is able to remain intact, and attention is diverted to a new social problem. The power to define the problem therefore is the power to ascribe blame, the power to divert blame, and the power to define the locus of social change-the individual or the system ( Salmon, 1989).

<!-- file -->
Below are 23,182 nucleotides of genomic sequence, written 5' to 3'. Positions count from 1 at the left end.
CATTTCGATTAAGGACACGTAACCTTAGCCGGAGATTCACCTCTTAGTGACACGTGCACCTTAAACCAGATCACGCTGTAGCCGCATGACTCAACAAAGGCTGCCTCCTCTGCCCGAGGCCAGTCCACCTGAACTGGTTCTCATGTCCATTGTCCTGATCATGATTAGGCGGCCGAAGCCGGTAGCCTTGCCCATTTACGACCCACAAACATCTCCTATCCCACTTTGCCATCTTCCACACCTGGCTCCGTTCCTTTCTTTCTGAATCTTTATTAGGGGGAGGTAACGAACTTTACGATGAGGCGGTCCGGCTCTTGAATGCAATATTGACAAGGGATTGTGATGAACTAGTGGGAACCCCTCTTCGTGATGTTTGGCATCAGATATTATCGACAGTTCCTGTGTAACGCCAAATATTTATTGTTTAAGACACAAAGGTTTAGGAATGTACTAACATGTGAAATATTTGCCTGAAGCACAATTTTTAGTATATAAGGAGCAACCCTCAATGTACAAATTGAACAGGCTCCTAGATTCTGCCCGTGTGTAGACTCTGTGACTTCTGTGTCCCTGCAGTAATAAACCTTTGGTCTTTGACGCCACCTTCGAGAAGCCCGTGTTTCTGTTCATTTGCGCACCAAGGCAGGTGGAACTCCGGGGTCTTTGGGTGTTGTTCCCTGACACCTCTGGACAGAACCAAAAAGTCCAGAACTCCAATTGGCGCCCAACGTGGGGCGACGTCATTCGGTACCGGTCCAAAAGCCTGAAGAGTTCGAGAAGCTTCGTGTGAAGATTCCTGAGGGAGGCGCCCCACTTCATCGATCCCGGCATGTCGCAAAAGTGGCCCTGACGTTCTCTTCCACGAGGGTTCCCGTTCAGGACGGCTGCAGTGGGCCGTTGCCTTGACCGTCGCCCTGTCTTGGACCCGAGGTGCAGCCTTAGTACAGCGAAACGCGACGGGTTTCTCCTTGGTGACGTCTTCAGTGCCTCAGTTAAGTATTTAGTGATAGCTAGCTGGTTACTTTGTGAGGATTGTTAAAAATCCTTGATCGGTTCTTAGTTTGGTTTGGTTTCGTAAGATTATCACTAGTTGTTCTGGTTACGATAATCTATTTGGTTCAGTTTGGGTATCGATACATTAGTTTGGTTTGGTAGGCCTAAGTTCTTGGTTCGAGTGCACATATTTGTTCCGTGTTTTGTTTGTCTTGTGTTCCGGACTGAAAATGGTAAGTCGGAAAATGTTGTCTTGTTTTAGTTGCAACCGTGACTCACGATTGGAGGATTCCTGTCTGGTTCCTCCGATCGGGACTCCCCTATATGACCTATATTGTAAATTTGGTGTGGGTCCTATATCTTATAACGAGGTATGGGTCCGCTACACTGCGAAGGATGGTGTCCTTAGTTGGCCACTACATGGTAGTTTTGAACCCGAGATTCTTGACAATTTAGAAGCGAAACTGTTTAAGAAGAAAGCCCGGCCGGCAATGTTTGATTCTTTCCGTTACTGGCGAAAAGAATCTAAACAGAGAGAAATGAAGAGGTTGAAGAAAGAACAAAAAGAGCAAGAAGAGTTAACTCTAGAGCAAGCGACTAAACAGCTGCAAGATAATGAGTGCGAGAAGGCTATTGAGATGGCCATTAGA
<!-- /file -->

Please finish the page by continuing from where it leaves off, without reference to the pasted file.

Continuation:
In general, the spiral-of-silence model can make some important contributions to our understanding of public opinion phenomena. The model may overstate the degree of "silencing" that is likely to occur in many public opinion situations, and it may underestimate the media's role in maintaining the status quo. As is the case for all depictions of social reality, this one is rooted in a particular worldview, a particular ideology. But the essence of the model -- that individuals' perceptions of their environment do have some bearing on their communication and behavior, and that the mass media play an important role in influencing these perceptions -- is incontestable. Further, the many ways in which the media portray a consonant ideology -- particularly that of individualism -- are subtle and veiled. By consistently structuring problems in certain ways and by accepting the inevitability of existing political and social institutions, the media contribute to the delimiting of human potential by failing to seek and legitimize alternatives for meaningful change. It is up to future generations of researchers to further elaborate on these ideas, to further our understanding of the intricacies among media influence, social pressures, and individual freedoms.